Media Centre

Nunavut Tunngavik Inc. and Government of Nunavut Announce New Nunavut Day Scholarships

NR 07-14 NDG ENG Nunavut Day Grants.doc

(July 9, 2007 — Iqaluit, Nunavut) Nunavut Tunngavik Inc. President Paul Kaludjak and Nunavut Premier Paul Okalik today unveiled two new annual grant programs in honour of Nunavut Day. Entitled Kakiniit, Nunavut Day Cultural and Academic Grants, one scholarship will award $1,000 to five students seeking to improve their cultural skills, while the other will award $1,000 to five students enrolled in academic training at a post-secondary institution.
Both scholarship programs are open to Beneficiaries of the Nunavut Land Claims Agreement (NLCA).

The Inuktitut word kakiniit was chosen because it represents a mark or tattoo a person gets on their body as a symbol of something important in their life. It’s like a record of an important event. If an Elder is asked about their tattoos, they likely have a story to tell about what significant event it represents in their life. People today usually have a story or a reason for a tattoo they have. Because receiving a grant to pursue cultural or academic education is a significant event in a person’s life, the word Kakiniit seemed appropriate.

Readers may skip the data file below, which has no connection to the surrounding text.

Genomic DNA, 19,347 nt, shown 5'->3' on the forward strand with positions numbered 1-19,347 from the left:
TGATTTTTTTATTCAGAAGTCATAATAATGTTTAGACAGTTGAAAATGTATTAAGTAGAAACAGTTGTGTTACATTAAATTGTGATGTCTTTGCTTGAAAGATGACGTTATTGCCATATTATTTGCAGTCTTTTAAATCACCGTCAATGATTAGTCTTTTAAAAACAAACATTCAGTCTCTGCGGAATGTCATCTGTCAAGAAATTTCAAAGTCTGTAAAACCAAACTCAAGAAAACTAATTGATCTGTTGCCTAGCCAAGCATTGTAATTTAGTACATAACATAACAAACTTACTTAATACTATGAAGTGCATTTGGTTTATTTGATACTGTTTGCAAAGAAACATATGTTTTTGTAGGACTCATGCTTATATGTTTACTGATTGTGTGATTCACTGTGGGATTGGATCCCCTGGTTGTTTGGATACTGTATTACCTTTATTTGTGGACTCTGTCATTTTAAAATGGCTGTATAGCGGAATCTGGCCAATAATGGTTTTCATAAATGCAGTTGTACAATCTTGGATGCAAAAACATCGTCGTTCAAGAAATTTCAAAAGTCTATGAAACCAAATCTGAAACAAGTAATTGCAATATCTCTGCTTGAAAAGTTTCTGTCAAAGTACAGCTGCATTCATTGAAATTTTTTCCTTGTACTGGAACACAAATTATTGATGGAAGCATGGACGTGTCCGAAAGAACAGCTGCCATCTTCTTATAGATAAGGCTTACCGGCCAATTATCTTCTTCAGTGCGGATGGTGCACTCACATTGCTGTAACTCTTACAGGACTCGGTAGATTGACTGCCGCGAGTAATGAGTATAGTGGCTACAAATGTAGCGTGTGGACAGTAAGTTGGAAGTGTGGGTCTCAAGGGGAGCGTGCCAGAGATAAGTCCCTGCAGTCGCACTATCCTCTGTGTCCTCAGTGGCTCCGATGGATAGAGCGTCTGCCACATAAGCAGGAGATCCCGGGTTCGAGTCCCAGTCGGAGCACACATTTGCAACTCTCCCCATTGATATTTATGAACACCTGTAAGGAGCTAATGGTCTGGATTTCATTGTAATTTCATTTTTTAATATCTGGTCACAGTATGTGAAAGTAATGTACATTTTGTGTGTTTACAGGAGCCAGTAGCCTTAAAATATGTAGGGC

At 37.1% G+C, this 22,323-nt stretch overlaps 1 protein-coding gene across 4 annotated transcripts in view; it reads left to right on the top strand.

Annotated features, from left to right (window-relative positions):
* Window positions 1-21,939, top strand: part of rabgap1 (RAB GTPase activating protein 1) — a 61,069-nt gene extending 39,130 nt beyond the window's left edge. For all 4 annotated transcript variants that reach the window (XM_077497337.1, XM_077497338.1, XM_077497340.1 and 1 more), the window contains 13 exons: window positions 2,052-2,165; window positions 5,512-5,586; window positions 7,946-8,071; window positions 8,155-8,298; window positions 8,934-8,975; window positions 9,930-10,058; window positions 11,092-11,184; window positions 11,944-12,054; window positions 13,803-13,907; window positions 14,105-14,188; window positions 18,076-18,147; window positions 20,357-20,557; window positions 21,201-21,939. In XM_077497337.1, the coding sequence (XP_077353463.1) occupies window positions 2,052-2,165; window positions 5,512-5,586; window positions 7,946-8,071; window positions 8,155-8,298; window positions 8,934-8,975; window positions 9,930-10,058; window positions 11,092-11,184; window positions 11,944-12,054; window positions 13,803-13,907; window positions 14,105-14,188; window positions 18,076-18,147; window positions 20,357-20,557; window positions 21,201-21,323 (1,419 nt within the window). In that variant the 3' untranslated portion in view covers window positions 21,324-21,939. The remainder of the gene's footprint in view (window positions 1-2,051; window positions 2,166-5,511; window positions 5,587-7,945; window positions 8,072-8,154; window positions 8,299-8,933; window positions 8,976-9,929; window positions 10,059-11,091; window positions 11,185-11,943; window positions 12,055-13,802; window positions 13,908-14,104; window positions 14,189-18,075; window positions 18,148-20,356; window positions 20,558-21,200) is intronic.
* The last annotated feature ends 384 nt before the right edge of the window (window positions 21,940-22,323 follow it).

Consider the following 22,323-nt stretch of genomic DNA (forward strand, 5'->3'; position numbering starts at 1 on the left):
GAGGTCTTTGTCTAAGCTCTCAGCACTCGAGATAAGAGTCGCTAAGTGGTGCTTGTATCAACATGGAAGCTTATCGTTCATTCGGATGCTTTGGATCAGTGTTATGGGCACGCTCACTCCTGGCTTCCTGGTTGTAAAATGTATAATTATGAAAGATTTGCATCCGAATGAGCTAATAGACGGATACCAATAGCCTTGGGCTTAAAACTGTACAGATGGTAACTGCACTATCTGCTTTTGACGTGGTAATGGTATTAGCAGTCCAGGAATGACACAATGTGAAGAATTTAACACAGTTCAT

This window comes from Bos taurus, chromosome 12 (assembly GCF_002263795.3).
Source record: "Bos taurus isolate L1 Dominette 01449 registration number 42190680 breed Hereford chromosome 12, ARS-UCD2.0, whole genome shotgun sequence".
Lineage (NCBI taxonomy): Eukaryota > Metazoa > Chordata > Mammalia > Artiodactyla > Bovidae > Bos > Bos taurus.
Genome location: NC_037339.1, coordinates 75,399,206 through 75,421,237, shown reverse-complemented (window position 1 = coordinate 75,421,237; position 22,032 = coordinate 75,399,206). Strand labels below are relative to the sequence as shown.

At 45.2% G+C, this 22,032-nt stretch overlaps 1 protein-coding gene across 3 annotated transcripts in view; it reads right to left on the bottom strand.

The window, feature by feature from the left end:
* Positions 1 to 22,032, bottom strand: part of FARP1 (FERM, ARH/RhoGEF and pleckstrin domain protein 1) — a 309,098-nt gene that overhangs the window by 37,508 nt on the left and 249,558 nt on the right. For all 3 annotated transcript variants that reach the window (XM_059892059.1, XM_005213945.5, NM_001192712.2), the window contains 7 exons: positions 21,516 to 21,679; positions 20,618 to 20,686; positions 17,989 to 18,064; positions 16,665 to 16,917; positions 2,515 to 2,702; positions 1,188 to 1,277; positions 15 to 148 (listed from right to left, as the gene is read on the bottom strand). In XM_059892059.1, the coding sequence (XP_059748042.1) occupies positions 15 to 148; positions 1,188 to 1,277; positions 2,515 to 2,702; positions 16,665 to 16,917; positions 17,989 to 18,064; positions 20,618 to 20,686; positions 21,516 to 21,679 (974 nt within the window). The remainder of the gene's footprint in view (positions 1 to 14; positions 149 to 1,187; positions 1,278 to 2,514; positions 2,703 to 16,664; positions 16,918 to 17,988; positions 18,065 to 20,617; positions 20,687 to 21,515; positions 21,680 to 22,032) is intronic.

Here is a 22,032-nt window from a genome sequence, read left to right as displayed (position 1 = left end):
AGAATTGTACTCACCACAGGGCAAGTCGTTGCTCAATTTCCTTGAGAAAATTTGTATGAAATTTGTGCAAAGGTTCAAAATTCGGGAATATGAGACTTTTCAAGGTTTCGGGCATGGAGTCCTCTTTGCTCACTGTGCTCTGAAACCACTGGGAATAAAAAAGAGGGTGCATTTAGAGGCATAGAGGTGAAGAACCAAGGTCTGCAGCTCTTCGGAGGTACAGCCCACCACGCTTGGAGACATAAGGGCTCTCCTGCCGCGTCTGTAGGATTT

I am honoured today to announce to Inuit that our organizations are offering financial support to promote cultural and academic education. It is even more meaningful that we are announcing this initiative on Nunavut Day, our special day. As Inuit know, this historic day marks the 14th anniversary of the signing of the NLCA in Kugluktuk, and illustrates NTI’s commitment to cultural and educational excellence, said Kaludjak.

In celebration of Nunavut, we are pleased to be working together in support of our students, said Premier Okalik. I know first hand the obstacles students face in achieving their goals. I am very proud to support those who are contributing to the cultural and economic sustainability of Nunavut.

Application forms for the scholarships will be sent to all communities, and are also available on NTI’s website. As part of the application process, students will be asked to write a short essay about an individual who has contributed in some way to the negotiations of the NLCA, and the creation of Nunavut. A committee will judge the essays using set criteria and award the grants to the 10 applicants who score the highest marks.

Though the scholarships are co-funded by NTI and the Government of Nunavut, NTI will be responsible for administering the program to Inuit.

Application forms are due Sept. 1, 2007. Scholarships will be awarded in October this year.

For further information: